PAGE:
console.log(Season.SPRING); // Output: 1
console.log(Season.SUMMER); // Output: 2 (computed based on getSummer())
console.log(Season.AUTUMN); // Output: 4

Example 8: Enum with Symbols

You can use symbols in TypeScript enums to create unique, non-enumerable properties.

const Colors = {
  RED: Symbol('red'),
  GREEN: Symbol('green'),
  BLUE: Symbol('blue'),
} as const;

type Color = typeof Colors[keyof typeof Colors];

// Usage
const selectedColor: Color = Colors.GREEN;
console.log(selectedColor); // Output: Symbol(green)

Example 9: Heterogeneous Enums

TypeScript allows heterogeneous enums where enum members have different value types.

enum Status {
  Active = 'ACTIVE',
  Inactive = 0,
}

// Usage
const userStatus: Status = Status.Active;
console.log(userStatus); // Output: "ACTIVE"
console.log(Status.Inactive); // Output: 0

Example 10: Computed Enum Member Names

You can use expressions to compute enum member names.

const prefix = 'ITEM_';

enum Items {
  FIRST = prefix + 'A',
  SECOND = prefix + 'B',
  THIRD = prefix + 'C',
}

// Usage
console.log(Items.FIRST); // Output: "ITEM_A"
console.log(Items.SECOND); // Output: "ITEM_B"

Example 11: Enum with Methods and Different Value Types

In this example, we create an enum with methods and members having different value types.

enum MediaType {
  IMAGE = 'image',
  VIDEO = 'video',
  AUDIO = 'audio',
}

interface MediaInfo {
  type: MediaType;
  url: string;
  duration?: number;
}

namespace MediaFactory {
  export function createMedia(type: MediaType, url: string, duration?: number): MediaInfo {
    return { type, url, duration };
  }
}

// Usage
const image = MediaFactory.createMedia(MediaType.IMAGE, 'https://example.com/image.jpg');
const video = MediaFactory.createMedia(MediaType.VIDEO, 'https://example.com/video.mp4', 120);
console.log(image);
console.log(video);

Example 12: Enum with Enum Values as Parameters

In this example, we create an enum with members that take the enum values as parameters.

enum MathOperator {
  ADD = '+',
  SUBTRACT = '-',
  MULTIPLY = '*',
  DIVIDE = '/',
}

namespace MathCalculator {
  export function calculate(operator: MathOperator, a: number, b: number): number {
    switch (operator) {
      case MathOperator.ADD:
        return a + b;
      case MathOperator.SUBTRACT:
        return a - b;
      case MathOperator.MULTIPLY:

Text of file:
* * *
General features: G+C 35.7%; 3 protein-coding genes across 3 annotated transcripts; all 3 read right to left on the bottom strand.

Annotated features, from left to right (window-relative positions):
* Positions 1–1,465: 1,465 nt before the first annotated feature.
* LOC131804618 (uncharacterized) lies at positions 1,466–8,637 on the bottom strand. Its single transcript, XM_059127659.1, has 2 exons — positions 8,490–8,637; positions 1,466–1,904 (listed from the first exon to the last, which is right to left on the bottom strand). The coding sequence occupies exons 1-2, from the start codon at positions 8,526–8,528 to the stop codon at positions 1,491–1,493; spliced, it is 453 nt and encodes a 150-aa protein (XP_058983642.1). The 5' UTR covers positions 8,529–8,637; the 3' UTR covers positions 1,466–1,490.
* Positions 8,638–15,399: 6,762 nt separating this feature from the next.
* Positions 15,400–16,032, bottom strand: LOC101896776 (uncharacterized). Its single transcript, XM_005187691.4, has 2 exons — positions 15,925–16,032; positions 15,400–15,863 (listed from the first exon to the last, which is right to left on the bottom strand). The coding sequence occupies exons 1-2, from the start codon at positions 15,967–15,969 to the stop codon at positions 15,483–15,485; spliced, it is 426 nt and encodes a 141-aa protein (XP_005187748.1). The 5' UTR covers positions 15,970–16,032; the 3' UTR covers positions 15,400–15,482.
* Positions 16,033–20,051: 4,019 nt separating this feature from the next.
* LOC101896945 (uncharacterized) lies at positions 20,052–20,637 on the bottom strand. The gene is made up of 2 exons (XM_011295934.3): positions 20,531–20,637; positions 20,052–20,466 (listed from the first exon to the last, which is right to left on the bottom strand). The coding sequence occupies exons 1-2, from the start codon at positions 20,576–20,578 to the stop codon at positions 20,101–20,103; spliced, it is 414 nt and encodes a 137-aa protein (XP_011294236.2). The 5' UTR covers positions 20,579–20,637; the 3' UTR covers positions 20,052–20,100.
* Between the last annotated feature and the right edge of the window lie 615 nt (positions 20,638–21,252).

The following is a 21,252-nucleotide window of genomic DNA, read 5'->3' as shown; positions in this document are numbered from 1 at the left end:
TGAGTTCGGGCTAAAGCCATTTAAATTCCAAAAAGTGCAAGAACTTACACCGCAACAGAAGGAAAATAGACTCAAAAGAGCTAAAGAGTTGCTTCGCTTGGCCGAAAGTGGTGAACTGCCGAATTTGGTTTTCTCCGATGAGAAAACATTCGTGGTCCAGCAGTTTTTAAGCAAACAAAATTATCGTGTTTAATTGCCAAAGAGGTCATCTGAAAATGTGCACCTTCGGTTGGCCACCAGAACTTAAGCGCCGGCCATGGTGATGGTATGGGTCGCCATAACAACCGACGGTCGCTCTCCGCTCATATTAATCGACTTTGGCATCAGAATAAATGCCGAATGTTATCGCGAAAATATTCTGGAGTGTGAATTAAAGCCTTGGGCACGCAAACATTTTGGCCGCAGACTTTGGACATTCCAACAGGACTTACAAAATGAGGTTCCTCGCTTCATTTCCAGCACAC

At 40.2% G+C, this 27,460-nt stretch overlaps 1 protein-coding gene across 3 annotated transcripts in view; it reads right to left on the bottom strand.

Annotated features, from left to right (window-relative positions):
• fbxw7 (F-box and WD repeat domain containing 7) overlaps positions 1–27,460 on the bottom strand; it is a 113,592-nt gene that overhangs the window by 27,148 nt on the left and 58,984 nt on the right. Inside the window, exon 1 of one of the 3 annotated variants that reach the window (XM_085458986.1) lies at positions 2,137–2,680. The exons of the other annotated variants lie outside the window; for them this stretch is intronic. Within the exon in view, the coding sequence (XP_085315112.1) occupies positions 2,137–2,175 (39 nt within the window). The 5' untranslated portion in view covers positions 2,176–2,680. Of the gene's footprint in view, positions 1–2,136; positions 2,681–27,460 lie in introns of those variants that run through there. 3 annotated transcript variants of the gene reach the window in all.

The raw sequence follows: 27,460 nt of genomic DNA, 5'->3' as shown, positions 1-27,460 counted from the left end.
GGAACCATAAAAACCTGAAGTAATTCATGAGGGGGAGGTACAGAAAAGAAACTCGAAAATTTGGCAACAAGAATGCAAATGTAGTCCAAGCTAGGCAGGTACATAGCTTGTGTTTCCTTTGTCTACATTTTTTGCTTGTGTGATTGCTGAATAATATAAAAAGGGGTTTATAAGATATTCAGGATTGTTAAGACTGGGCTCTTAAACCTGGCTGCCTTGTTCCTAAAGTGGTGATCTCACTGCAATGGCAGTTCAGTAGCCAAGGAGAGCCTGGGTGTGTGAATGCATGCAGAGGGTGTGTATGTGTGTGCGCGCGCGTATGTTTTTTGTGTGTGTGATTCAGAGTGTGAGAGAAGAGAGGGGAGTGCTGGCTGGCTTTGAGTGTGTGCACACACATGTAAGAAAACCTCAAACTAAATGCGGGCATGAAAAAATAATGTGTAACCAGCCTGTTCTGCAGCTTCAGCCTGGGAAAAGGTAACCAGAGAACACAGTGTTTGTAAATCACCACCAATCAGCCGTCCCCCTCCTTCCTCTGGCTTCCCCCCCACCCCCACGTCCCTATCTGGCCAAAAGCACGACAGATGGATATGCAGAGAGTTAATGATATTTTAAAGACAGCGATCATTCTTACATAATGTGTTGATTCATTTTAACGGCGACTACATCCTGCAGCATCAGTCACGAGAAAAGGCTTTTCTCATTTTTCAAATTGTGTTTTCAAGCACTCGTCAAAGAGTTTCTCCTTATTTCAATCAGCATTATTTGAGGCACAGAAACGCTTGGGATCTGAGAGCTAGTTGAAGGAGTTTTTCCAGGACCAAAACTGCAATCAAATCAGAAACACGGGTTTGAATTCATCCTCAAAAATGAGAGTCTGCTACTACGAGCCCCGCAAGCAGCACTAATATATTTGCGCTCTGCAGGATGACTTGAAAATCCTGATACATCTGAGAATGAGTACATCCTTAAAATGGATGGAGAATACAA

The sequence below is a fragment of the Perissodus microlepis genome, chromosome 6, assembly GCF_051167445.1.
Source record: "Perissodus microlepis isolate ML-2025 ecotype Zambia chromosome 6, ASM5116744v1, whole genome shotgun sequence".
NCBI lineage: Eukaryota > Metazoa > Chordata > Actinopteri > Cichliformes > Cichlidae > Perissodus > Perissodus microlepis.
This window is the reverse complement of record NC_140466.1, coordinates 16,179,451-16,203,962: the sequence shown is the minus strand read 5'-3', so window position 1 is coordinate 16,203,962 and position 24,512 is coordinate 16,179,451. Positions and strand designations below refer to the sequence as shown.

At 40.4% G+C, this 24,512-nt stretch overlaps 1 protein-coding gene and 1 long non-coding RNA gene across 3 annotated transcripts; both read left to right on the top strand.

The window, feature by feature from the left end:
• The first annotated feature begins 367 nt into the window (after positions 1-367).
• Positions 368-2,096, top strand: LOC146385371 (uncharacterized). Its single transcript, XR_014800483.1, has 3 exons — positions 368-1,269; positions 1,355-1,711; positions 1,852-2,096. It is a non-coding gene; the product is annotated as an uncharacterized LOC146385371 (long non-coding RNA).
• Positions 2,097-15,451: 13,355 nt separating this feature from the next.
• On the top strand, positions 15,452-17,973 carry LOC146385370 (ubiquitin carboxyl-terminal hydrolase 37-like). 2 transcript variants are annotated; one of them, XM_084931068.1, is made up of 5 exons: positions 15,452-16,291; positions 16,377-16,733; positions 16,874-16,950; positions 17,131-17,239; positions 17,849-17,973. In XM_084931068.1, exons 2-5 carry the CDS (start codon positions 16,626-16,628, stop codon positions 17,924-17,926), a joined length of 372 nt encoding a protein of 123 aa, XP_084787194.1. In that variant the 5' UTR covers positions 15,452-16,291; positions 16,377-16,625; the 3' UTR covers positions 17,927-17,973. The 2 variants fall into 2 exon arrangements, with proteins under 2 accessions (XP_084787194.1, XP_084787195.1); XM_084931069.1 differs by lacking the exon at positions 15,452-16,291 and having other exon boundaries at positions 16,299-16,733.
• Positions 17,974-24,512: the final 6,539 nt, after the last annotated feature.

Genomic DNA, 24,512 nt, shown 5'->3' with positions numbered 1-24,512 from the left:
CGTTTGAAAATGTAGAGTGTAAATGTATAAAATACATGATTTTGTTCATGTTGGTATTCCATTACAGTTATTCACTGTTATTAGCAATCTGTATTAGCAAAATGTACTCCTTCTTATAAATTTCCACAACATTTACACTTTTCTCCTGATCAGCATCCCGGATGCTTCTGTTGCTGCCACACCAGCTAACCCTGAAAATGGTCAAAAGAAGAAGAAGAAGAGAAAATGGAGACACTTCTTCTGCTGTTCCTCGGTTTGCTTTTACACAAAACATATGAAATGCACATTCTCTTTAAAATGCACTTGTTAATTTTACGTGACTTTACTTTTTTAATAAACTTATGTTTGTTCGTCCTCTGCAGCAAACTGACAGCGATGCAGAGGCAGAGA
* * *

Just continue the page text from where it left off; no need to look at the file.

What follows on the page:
return a * b;
      case MathOperator.DIVIDE:
        return a / b;
      default:
        throw new Error('Invalid operator');
    }
  }
}

// Usage
console.log(MathCalculator.calculate(MathOperator.ADD, 5, 3)); // Output: 8
console.log(MathCalculator.calculate(MathOperator.MULTIPLY, 4, 5)); // Output: 20

Example 13: Enum with Reverse Mapping

You can create an enum with reverse mapping, allowing you to get the key by value.

enum Fruit {
  APPLE = 1,
  ORANGE = 2,
  BANANA = 3,
}

namespace Fruit {
  export function getKeyByValue(value: number): string | undefined {
    return Object.keys(Fruit).find((key) => Fruit[key as keyof typeof Fruit] === value);
  }
}

// Usage
console.log(Fruit.getKeyByValue(2)); // Output: "ORANGE"

Example 14: Enum with String Literal Values

You can use string literals as enum values for more explicit typing.

type Status = 'ACTIVE' | 'INACTIVE' | 'PENDING';

const userStatus: Status = 'ACTIVE';
console.log(userStatus); // Output: "ACTIVE"

Example 15: Enum with Bit Flags

You can create an enum with bit flags to represent multiple options.

enum Permission {
  READ = 1 << 0,
  WRITE = 1 << 1,
  EXECUTE = 1 << 2,
}

const userPermission: Permission = Permission.READ | Permission.WRITE;

console.log(userPermission & Permission.READ); // Output: 1 (READ is set)
console.log(userPermission & Permission.EXECUTE); // Output: 0 (EXECUTE is not set)

Thanks for reading:)

Some other my typescript articles:

15 Advanced TypeScript Tips for Development
Beyond Tradition: Innovating with Component-Driven Development in Typescript